Using delicate washing machine cycles for everyday laundry is more damaging for the environment than using a regular setting, according to new research.


Scientists at Newcastle University found that all programmes cause microfibres from clothes to be released into the water system and from there into the sea.


While regular washing cycles cause clothes to be bashed together and create more friction between garments, they use less water than gentler programmes which agitate the garments less.


The study, published in the journal Environmental Science and Technology, found that it is the volume of water used, rather than the spinning action in the drum, which is the key factor in detaching plastic particles from man-made material.


The researchers measured the release of microfibres from polyester clothes with a range of different cycles.


Using a hi-tech camera, they counted 1.4 million fibres from a delicate wash of a polyester garment, 800,000 when a normal cotton wash was used and 600,000 from a cold express programme.

Millions of the tiny particles are released in every washing load containing clothing made with materials such as nylon, polyester and acrylic.


The fibres drain out of the machine and eventually end up in the marine environment where they are ingested by tiny animals and thereby enter the food chain.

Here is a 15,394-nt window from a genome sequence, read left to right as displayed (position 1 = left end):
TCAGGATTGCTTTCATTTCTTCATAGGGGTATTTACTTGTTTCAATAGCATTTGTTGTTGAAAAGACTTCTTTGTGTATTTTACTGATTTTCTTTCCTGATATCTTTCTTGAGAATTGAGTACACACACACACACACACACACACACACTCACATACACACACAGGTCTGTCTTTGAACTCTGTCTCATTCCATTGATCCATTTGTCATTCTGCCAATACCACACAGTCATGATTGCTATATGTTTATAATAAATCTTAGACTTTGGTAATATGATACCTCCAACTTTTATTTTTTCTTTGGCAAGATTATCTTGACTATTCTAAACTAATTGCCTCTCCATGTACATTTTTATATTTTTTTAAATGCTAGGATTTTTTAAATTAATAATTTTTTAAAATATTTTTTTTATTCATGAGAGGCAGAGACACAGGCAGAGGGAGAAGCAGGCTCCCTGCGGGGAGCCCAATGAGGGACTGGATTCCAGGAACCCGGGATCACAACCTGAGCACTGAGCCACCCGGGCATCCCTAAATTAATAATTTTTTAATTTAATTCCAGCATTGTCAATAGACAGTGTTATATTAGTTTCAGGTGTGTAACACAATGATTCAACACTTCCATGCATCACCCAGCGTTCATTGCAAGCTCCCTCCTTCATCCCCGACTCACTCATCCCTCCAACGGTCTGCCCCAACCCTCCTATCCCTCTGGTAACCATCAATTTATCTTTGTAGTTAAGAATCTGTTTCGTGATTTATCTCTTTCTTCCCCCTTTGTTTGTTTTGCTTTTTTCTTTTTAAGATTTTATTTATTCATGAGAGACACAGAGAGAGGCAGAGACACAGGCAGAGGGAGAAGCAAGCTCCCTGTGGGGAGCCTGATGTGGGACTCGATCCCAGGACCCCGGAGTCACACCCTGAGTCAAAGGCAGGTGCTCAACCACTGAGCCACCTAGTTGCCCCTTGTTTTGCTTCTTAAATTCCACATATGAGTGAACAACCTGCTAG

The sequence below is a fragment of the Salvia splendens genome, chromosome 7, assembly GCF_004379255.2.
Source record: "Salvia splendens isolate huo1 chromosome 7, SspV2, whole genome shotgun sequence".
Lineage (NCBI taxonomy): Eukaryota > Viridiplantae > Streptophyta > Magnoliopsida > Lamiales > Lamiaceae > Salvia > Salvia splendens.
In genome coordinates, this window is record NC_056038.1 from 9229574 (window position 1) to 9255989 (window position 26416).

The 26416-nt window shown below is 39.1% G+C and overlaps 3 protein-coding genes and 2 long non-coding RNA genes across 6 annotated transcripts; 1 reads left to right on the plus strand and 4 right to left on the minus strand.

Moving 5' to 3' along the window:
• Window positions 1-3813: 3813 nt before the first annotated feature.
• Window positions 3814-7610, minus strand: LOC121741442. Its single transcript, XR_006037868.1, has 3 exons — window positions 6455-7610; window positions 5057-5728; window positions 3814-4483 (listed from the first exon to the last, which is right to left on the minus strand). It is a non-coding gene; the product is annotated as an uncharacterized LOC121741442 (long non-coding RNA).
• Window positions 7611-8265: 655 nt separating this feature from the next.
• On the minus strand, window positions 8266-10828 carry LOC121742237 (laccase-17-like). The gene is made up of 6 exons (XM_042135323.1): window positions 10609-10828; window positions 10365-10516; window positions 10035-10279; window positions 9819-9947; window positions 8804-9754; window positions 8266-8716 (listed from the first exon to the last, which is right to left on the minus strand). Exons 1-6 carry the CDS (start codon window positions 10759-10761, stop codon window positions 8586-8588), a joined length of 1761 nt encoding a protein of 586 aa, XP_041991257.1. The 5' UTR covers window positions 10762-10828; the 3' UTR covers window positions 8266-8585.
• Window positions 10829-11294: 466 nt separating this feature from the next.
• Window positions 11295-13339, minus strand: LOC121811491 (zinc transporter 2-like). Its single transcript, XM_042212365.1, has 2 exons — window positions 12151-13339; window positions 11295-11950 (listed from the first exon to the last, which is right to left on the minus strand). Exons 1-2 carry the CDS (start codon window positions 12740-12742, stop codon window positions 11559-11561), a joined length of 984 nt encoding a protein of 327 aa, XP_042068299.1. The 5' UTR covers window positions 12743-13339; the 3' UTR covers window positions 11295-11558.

The presence of microfibres has been recorded in the deepest parts of the world's oceans.

PhD student Max Kelly, who was part of the research team that carried out the new study said: "Counter-intuitively, we discovered that 'delicate' cycles release more plastic microfibres into the water, and then the environment, than standard cycles.


"Previous research has suggested the speed the drum spins at, the number of times it changes spinning direction during a cycle and the length of pauses in the cycle - all known as the machine agitation - is the most important factor in the amount of microfibre released.


"But we have shown here that even at reduced levels of agitation, microfibre release is still greatest with higher water volume-to-fabric ratios.


"This is because the high volume of water used in a delicate cycle which is supposed to protect sensitive clothing from damage actually 'plucks' away more fibres from the material."


Washing machine manufactures have been developing microfibre filters to catch them before they enter the water system, while sections of the textile industry have been working on reducing fibre shedding.

Consumers are being urged to make sure they use the right cycle for the garments in a wash, with natural fibres like wool or silk still cleaned on a delicate programme.


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